Property

The areas where a stamp duty market crash is most likely to hit

Property Reporter
|
28th April 2021
For Sale 313

Land Registry data has shown how the market reacted in the run-up to the original stamp duty holiday deadline in March of this year before an extension was announced in the Budget.

Further analysis of the data by GetAgent.co.uk, reveals that UK house price growth slowed to an average monthly rate of just 0.34% between November 2020 to February 2021, but in some areas of the market, this decline was far more pronounced.

The findings suggest that these areas could be in for a rough ride when the benefit of the stamp duty holiday does start to peter out.

According to the research, in the City of London, house prices declined at an average rate of -4.6% in the run-up to the original stamp duty deadline, with Hammersmith and Fulham (-3.6%) and Kensington and Chelsea (-2.6%) also home to some of the largest declines.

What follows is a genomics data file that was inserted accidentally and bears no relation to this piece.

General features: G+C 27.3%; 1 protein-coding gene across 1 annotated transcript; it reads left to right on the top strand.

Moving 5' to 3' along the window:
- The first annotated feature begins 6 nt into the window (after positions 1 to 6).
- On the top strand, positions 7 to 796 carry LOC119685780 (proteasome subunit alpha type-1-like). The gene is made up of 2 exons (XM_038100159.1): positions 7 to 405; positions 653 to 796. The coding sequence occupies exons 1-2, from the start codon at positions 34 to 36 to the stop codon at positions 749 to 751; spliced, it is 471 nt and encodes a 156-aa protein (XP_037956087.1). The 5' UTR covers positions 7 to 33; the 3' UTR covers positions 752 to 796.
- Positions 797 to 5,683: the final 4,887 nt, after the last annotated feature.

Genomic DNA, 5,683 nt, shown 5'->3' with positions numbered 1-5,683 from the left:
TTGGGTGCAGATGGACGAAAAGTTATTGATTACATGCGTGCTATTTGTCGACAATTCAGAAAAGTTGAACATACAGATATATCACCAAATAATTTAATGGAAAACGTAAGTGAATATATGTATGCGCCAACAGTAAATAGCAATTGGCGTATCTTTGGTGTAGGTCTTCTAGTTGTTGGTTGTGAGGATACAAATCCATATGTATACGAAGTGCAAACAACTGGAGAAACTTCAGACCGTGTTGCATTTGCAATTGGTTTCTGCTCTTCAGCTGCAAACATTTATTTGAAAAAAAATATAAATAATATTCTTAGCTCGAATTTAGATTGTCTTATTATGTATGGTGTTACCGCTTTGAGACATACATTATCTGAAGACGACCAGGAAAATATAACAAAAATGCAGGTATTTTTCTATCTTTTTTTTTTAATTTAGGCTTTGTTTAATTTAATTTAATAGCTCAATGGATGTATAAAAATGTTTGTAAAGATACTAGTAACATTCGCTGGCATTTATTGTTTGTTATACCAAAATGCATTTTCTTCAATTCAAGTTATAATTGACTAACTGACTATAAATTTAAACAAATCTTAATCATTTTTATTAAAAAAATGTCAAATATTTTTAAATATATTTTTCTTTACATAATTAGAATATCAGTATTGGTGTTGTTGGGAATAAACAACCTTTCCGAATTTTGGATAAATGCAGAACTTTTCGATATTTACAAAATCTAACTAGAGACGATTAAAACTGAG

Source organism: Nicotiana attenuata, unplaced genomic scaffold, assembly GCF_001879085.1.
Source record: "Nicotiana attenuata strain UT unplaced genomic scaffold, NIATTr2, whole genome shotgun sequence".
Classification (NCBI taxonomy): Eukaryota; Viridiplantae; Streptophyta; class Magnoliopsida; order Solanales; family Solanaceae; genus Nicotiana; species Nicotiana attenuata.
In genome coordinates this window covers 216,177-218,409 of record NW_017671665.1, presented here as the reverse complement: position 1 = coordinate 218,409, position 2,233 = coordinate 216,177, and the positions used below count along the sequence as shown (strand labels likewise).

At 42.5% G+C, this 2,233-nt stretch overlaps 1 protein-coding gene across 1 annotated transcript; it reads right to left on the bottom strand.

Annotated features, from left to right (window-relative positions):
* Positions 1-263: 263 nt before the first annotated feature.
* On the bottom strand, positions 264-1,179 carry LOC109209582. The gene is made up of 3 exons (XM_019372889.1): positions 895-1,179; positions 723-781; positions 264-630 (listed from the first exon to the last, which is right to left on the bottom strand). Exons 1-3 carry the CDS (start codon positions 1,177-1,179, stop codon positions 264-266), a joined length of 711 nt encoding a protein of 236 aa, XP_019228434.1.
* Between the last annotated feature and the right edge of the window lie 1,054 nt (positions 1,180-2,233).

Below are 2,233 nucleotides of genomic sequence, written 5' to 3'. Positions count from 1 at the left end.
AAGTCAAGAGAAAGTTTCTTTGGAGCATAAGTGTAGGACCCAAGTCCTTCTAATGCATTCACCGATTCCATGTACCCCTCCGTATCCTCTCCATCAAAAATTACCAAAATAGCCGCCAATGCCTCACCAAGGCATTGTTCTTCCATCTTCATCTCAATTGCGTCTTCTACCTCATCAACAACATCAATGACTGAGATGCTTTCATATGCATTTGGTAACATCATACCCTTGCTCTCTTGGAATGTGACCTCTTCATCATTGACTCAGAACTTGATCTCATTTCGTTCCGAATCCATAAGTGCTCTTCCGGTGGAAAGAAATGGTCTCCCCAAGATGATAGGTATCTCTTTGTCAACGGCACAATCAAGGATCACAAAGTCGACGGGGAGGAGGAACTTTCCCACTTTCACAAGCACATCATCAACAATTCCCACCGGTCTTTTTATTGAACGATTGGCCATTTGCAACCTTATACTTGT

But this decline wasn’t just seen in the capital and Hyndburn in the North West saw a monthly rate of decline averaging -3%, while house prices in Fylde also dropped -2.1% per month on average.

Flintshire (-1.7%) and Oadby and Wigston (-1.6%) saw an average drop of more than one and a half per cent per month, with the Cotswolds, South Tyneside, Neath Port Talbot, Exeter, Tower Hamlets, Darlington, Wokingham and Carlisle also making the top 15 markets that could be bit hardest by the end of the stamp duty holiday.

Colby Short, Founder and CEO of GetAgent.co.uk, commented: “Much was made of the potential property market crash landing that awaited us at the stamp duty holiday finish line. That was until Rishi Sunak swooped in to save the day with his red briefcase of tricks, of course.

"However, we’re now able to see just how the market was reacting in the run-up to the original deadline and before an extension was announced, and it’s clear that cracks were already starting to emerge in a number of locations across England and Wales.

"The good news is that a tapered exit has now been put in place in order to soften this landing, however, the impact is still likely to be felt more in some areas compared to others. It will be interesting to see if it makes much of a difference in the areas that were already showing signs of a decline in February of this year, or they will still feel a greater level of turbulence.”

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